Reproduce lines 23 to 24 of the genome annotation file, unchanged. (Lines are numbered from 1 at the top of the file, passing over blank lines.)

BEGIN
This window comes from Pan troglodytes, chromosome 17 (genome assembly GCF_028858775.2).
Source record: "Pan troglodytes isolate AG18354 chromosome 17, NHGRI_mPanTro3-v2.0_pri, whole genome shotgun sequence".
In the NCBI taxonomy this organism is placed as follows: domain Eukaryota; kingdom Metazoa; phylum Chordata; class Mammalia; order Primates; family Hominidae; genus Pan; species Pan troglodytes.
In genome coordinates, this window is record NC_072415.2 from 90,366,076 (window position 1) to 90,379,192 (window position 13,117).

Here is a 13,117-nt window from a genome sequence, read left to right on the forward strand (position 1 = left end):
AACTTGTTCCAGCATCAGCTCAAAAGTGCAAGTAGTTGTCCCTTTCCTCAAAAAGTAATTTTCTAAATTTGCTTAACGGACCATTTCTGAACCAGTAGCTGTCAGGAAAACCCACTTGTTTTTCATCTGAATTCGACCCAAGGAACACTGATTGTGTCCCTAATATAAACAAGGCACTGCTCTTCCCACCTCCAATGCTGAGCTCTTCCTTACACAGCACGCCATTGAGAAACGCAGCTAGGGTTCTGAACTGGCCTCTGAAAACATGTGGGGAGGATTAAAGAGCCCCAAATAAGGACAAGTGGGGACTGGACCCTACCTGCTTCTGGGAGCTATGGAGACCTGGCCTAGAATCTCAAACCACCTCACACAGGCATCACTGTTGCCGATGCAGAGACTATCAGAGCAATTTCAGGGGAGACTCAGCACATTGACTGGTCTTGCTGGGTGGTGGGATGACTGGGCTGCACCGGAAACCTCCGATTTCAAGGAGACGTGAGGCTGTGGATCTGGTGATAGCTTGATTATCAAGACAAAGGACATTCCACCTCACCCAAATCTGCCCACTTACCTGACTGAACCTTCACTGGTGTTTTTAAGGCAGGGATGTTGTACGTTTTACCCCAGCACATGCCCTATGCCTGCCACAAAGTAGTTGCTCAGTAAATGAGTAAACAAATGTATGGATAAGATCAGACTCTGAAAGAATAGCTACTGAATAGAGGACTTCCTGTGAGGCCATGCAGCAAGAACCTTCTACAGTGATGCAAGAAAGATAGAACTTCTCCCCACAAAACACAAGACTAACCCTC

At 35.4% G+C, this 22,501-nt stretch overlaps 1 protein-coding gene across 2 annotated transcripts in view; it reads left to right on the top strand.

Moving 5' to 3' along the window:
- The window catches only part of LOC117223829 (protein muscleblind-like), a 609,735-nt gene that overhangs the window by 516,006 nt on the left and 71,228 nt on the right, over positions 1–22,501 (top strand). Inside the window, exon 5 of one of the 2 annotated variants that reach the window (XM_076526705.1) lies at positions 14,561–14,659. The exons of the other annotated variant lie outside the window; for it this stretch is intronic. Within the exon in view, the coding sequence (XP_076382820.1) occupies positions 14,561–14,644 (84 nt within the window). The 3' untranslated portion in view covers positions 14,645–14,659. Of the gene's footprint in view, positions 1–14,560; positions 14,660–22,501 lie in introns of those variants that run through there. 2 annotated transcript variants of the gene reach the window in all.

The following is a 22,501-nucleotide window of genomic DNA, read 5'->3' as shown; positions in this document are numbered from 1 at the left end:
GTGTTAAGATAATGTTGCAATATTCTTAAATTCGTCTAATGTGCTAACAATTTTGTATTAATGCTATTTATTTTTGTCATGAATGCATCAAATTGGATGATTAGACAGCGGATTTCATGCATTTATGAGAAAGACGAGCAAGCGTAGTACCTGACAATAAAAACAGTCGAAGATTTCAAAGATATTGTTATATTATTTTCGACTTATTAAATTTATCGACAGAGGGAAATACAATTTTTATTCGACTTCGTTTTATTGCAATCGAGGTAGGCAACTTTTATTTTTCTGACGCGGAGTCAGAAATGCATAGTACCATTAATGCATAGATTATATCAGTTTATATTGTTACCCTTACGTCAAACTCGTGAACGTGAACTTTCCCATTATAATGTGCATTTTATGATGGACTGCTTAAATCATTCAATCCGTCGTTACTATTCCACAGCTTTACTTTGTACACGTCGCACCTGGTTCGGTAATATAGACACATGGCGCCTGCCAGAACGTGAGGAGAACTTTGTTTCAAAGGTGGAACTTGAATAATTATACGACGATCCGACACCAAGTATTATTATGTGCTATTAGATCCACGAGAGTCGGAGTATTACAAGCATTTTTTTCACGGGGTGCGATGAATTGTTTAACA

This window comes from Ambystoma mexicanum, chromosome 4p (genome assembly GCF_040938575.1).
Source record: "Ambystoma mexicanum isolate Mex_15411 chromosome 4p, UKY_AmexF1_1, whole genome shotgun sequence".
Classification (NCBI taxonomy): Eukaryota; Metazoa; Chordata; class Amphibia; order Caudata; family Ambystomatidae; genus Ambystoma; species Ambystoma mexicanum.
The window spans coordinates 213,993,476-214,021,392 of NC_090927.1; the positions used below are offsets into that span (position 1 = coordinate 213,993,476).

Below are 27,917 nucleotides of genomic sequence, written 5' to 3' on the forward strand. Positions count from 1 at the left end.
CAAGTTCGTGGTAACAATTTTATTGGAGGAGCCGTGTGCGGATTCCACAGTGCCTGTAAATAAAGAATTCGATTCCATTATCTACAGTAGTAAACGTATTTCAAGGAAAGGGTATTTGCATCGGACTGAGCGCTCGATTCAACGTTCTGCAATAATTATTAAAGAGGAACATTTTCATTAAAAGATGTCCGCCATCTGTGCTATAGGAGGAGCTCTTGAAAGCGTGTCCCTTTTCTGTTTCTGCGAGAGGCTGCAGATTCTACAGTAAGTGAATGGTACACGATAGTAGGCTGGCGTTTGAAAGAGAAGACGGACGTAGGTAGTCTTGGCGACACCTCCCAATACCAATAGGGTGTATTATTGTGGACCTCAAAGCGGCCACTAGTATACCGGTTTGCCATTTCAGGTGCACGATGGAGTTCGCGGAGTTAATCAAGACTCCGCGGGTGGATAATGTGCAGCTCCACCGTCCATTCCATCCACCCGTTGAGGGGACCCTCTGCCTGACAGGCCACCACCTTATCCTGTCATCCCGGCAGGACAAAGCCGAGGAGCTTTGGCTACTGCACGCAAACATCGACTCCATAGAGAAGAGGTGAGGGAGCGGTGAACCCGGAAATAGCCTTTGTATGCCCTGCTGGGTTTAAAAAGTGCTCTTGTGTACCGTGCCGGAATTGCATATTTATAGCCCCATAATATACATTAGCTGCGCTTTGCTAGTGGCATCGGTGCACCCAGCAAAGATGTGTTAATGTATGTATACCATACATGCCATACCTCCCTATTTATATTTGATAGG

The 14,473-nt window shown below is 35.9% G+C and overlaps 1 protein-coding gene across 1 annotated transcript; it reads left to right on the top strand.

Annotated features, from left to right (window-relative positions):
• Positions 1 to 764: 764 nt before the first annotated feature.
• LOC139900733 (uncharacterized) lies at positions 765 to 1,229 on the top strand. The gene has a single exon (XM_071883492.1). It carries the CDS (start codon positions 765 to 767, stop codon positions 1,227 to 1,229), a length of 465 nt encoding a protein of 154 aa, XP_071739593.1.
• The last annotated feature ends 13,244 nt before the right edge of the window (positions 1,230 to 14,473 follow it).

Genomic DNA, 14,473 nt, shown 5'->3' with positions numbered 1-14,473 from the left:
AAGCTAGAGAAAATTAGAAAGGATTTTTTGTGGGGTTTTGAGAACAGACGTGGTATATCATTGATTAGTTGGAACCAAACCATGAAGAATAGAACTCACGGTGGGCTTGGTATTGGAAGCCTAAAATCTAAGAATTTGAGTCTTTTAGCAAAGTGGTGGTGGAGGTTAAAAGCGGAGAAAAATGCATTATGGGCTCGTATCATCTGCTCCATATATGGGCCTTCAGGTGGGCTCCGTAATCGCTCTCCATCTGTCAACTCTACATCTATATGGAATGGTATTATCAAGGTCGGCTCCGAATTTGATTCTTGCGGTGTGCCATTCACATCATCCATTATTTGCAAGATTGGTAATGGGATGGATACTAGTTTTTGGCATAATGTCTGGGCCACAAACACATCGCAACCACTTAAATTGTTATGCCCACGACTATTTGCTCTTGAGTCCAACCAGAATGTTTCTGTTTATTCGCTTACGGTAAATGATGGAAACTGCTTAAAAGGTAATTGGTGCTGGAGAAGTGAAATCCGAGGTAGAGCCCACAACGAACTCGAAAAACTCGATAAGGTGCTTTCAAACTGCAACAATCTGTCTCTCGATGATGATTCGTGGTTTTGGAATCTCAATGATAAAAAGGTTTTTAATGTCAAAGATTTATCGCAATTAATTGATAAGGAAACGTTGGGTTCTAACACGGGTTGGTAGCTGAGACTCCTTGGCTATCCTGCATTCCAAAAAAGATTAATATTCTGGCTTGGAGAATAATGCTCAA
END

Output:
Genomic DNA, 14,473 nt, shown 5'->3' with positions numbered 1-14,473 from the left:
AAGCTAGAGAAAATTAGAAAGGATTTTTTGTGGGGTTTTGAGAACAGACGTGGTATATCATTGATTAGTTGGAACCAAACCATGAAGAATAGAACTCACGGTGGGCTTGGTATTGGAAGCCTAAAATCTAAGAATTTGAGTCTTTTAGCAAAGTGGTGGTGGAGGTTAAAAGCGGAGAAAAATGCATTATGGGCTCGTATCATCTGCTCCATATATGGGCCTTCAGGTGGGCTCCGTAATCGCTCTCCATCTGTCAACTCTACATCTATATGGAATGGTATTATCAAGGTCGGCTCCGAATTTGATTCTTGCGGTGTGCCATTCACATCATCCATTATTTGCAAGATTGGTAATGGGATGGATACTAGTTTTTGGCATAATGTCTGGGCCACAAACACATCGCAACCACTTAAATTGTTATGCCCACGACTATTTGCTCTTGAGTCCAACCAGAATGTTTCTGTTTATTCGCTTACGGTAAATGATGGAAACTGCTTAAAAGGTAATTGGTGCTGGAGAAGTGAAATCCGAGGTAGAGCCCACAACGAACTCGAAAAACTCGATAAGGTGCTTTCAAACTGCAACAATCTGTCTCTCGATGATGATTCGTGGTTTTGGAATCTCAATGATAAAAAGGTTTTTAATGTCAAAGATTTATCGCAATTAATTGATAAGGAAACGTTGGGTTCTAACACGGGTTGGTAGCTGAGACTCCTTGGCTATCCTGCATTCCAAAAAAGATTAATATTCTGGCTTGGAGAATAATGCTCAA